Carroll County Times Opinion

Leo Eaton: Secrecy shrouds cable talks

As a board member of the Carroll County Community Media Center, I am grateful that public attention is finally being paid to the much-delayed cable franchise negotiations between Comcast, the county and its various municipalities. However the lack of transparency in this process remains of great concern to the CMC and its governing board, as does the likely end result of these negotiations.

We touch the lives of all county residents, not just those on Comcast cable. However, a sizeable majority is not familiar with who we are and what we do. Like the blind man with an elephant, people know small parts of our operation (the local History Project or our election forums) without realizing the full scope of our services.


As a 501c-3 non-profit Public, Education and Government (PEG) media organization, we operate a shared broadcast production facility on Washington Road in Westminster, coordinating five local cable television channels and an extensive online and social media presence for the benefit of all the citizens of Carroll County. For 25 years we've served county residents by giving them a voice, providing public and emergency announcements, local non-profit outreach, support for local businesses, archival services for local history, local event programming, (including coverage of municipal meetings and other government activities) and venues for political debate and community action. As an educational facility, we provide media classes, work force development and internships for youth from across the county.

The Media Center's funding comes from franchise fees, that small percentage of every cable subscriber's monthly bill which Comcast returns to the county and municipalities for the privilege of doing business in Carroll. The 2000 franchise agreement included an additional grant to set up and equip our Washington Road facility. This equipment is now completely out of date, and for the CMC to continue to provide the services that allow our citizens to have a voice and engage in the life of their community, the Media Center urgently needs a similar franchise grant to upgrade our facility to HD and equip us for the future.


While we made this need clear to the Cable Regulatory Commission two years ago, our fear is that it was never made a serious part of franchise negotiations. Our concern was reinforced when the Commission administrator downplayed the importance of HD in a recent Carroll County Times article, no matter that adjacent counties have already negotiated such upgrades on their own Comcast systems.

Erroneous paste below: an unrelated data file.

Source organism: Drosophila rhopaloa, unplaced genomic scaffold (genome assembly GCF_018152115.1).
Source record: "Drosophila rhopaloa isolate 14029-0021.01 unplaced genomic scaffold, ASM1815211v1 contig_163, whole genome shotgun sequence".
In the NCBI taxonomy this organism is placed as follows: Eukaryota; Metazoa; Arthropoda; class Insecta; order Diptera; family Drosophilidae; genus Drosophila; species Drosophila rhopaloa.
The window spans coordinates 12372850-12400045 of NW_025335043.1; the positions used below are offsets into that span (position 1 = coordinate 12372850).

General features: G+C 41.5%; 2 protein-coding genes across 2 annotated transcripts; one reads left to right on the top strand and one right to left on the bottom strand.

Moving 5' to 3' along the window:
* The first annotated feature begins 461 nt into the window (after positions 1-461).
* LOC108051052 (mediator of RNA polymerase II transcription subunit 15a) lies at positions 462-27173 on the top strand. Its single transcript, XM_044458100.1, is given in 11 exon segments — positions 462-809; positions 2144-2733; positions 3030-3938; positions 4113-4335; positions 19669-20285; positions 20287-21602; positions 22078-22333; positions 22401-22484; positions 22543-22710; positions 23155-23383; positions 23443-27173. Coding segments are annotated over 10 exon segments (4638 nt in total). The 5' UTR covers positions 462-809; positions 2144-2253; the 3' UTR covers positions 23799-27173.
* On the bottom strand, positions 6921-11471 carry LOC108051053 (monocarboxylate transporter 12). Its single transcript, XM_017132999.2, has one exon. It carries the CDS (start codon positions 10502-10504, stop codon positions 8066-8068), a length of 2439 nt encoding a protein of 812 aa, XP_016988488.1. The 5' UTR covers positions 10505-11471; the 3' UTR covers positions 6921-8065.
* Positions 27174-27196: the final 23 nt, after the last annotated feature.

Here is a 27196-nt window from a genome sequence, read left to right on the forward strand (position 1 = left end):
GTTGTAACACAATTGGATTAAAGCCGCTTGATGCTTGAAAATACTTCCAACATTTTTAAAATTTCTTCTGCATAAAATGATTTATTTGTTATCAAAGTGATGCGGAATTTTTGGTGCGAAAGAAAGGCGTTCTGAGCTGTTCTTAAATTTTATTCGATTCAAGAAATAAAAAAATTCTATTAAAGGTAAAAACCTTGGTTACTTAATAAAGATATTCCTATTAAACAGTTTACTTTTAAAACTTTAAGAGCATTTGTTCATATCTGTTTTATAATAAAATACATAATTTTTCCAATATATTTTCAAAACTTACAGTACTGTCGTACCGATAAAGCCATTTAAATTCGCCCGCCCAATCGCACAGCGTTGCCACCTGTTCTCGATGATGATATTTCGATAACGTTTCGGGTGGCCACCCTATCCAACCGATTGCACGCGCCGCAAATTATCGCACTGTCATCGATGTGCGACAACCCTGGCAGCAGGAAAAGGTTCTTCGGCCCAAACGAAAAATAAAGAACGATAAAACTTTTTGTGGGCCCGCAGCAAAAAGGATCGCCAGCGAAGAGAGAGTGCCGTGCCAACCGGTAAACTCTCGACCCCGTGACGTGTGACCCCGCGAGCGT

The media technology landscape is changing fast and we're changing with it; moving more of our operations online, and developing programs and partnerships to leverage emerging technology, but for now the franchise remains our primary source of operating and equipment funding. Fifteen years ago, during negotiations on the previous 10-year franchise up for renewal in 2010 (yes, it's been that long) we were part of negotiations. Although this franchise agreement critically impacts how we operate, this time we have been shut out, and negotiations between Comcast and the Cable Regulatory Commission have been shrouded in secrecy.

At the recent State of the County presentation, commissioners emphasized the importance of education, work place development and better two-way communication between county residents and elected officials. The CMC has always been at the forefront of such work, partnering with civic, nonprofit and educational organizations across the county to serve Carroll County's media needs. But when global media giants like Comcast show little interest in the local needs of their customers, we can't forget that ultimately "everything is local" and what is said and done here in Carroll County impacts our lives on so many different levels. For 25 years, the Media Center has served this county well, but without this long delayed facility upgrade, we will quickly become redundant, no longer able to maintain the quality of media services that so many organizations and individuals across the county have come to rely on and trust.

We are informed that there will be public meetings to discuss the franchise before any final decision is made. We ask county residents to look hard at what Comcast is offering, and make their voices heard if the new franchise (in force for the next 10 years) doesn't meet the future media needs of Carroll County.

Leo Eaton is Vice Chair of the Community Media Center's Board of Directors.